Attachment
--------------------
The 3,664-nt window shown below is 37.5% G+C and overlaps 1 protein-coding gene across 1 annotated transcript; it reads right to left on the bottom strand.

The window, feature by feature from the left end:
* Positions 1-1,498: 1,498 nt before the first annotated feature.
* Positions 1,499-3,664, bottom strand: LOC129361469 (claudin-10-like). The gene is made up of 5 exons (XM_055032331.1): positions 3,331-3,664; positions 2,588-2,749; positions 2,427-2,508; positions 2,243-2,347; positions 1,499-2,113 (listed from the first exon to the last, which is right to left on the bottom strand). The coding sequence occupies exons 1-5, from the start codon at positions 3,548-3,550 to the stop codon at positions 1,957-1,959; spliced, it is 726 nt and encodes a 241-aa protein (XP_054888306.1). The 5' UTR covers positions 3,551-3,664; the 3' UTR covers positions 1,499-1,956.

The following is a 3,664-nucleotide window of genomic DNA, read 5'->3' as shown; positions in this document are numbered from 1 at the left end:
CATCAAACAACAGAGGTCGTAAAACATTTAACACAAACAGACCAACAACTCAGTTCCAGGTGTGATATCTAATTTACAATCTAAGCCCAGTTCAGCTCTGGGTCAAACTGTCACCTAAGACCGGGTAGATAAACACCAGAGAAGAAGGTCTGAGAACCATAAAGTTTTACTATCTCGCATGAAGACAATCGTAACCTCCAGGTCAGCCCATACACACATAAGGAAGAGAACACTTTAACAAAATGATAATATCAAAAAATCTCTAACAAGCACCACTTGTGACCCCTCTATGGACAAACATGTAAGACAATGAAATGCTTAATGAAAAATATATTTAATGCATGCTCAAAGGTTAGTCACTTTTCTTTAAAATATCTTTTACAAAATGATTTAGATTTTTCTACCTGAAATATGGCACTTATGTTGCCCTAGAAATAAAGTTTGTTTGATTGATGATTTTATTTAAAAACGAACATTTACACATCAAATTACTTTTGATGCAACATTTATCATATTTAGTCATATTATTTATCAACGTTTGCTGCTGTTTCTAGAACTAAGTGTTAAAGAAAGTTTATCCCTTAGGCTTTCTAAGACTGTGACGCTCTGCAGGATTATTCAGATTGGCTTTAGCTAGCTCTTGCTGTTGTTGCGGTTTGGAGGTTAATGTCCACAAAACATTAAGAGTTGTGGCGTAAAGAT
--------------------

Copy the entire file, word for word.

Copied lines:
The 3,664-nt window shown below is 37.5% G+C and overlaps 1 protein-coding gene across 1 annotated transcript; it reads right to left on the bottom strand.

The window, feature by feature from the left end:
* Positions 1-1,498: 1,498 nt before the first annotated feature.
* Positions 1,499-3,664, bottom strand: LOC129361469 (claudin-10-like). The gene is made up of 5 exons (XM_055032331.1): positions 3,331-3,664; positions 2,588-2,749; positions 2,427-2,508; positions 2,243-2,347; positions 1,499-2,113 (listed from the first exon to the last, which is right to left on the bottom strand). The coding sequence occupies exons 1-5, from the start codon at positions 3,548-3,550 to the stop codon at positions 1,957-1,959; spliced, it is 726 nt and encodes a 241-aa protein (XP_054888306.1). The 5' UTR covers positions 3,551-3,664; the 3' UTR covers positions 1,499-1,956.

The following is a 3,664-nucleotide window of genomic DNA, read 5'->3' as shown; positions in this document are numbered from 1 at the left end:
CATCAAACAACAGAGGTCGTAAAACATTTAACACAAACAGACCAACAACTCAGTTCCAGGTGTGATATCTAATTTACAATCTAAGCCCAGTTCAGCTCTGGGTCAAACTGTCACCTAAGACCGGGTAGATAAACACCAGAGAAGAAGGTCTGAGAACCATAAAGTTTTACTATCTCGCATGAAGACAATCGTAACCTCCAGGTCAGCCCATACACACATAAGGAAGAGAACACTTTAACAAAATGATAATATCAAAAAATCTCTAACAAGCACCACTTGTGACCCCTCTATGGACAAACATGTAAGACAATGAAATGCTTAATGAAAAATATATTTAATGCATGCTCAAAGGTTAGTCACTTTTCTTTAAAATATCTTTTACAAAATGATTTAGATTTTTCTACCTGAAATATGGCACTTATGTTGCCCTAGAAATAAAGTTTGTTTGATTGATGATTTTATTTAAAAACGAACATTTACACATCAAATTACTTTTGATGCAACATTTATCATATTTAGTCATATTATTTATCAACGTTTGCTGCTGTTTCTAGAACTAAGTGTTAAAGAAAGTTTATCCCTTAGGCTTTCTAAGACTGTGACGCTCTGCAGGATTATTCAGATTGGCTTTAGCTAGCTCTTGCTGTTGTTGCGGTTTGGAGGTTAATGTCCACAAAACATTAAGAGTTGTGGCGTAAAGAT